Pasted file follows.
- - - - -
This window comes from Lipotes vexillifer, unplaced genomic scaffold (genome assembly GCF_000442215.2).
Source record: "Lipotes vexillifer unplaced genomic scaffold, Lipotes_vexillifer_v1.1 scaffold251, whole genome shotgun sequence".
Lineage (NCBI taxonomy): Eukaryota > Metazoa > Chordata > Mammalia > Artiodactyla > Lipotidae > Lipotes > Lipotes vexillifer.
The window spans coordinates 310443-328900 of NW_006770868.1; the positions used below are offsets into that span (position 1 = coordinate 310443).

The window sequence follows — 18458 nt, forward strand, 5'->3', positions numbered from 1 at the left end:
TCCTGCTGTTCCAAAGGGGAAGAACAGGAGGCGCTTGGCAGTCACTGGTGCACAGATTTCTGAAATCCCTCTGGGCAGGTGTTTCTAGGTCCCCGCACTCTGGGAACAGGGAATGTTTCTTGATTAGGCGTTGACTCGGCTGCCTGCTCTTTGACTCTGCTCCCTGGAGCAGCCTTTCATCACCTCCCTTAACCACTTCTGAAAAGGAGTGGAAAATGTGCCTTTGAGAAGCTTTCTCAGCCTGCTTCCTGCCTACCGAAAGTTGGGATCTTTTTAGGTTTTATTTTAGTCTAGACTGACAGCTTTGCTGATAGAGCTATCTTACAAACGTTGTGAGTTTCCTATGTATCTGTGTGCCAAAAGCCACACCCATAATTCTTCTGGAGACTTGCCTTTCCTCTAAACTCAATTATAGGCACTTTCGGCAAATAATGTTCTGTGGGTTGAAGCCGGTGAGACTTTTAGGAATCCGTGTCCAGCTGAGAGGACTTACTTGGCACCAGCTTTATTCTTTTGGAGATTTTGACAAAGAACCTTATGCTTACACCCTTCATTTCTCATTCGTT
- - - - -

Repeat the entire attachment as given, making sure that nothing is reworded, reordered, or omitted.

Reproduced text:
This window comes from Lipotes vexillifer, unplaced genomic scaffold (genome assembly GCF_000442215.2).
Source record: "Lipotes vexillifer unplaced genomic scaffold, Lipotes_vexillifer_v1.1 scaffold251, whole genome shotgun sequence".
Lineage (NCBI taxonomy): Eukaryota > Metazoa > Chordata > Mammalia > Artiodactyla > Lipotidae > Lipotes > Lipotes vexillifer.
The window spans coordinates 310443-328900 of NW_006770868.1; the positions used below are offsets into that span (position 1 = coordinate 310443).

The window sequence follows — 18458 nt, forward strand, 5'->3', positions numbered from 1 at the left end:
TCCTGCTGTTCCAAAGGGGAAGAACAGGAGGCGCTTGGCAGTCACTGGTGCACAGATTTCTGAAATCCCTCTGGGCAGGTGTTTCTAGGTCCCCGCACTCTGGGAACAGGGAATGTTTCTTGATTAGGCGTTGACTCGGCTGCCTGCTCTTTGACTCTGCTCCCTGGAGCAGCCTTTCATCACCTCCCTTAACCACTTCTGAAAAGGAGTGGAAAATGTGCCTTTGAGAAGCTTTCTCAGCCTGCTTCCTGCCTACCGAAAGTTGGGATCTTTTTAGGTTTTATTTTAGTCTAGACTGACAGCTTTGCTGATAGAGCTATCTTACAAACGTTGTGAGTTTCCTATGTATCTGTGTGCCAAAAGCCACACCCATAATTCTTCTGGAGACTTGCCTTTCCTCTAAACTCAATTATAGGCACTTTCGGCAAATAATGTTCTGTGGGTTGAAGCCGGTGAGACTTTTAGGAATCCGTGTCCAGCTGAGAGGACTTACTTGGCACCAGCTTTATTCTTTTGGAGATTTTGACAAAGAACCTTATGCTTACACCCTTCATTTCTCATTCGTT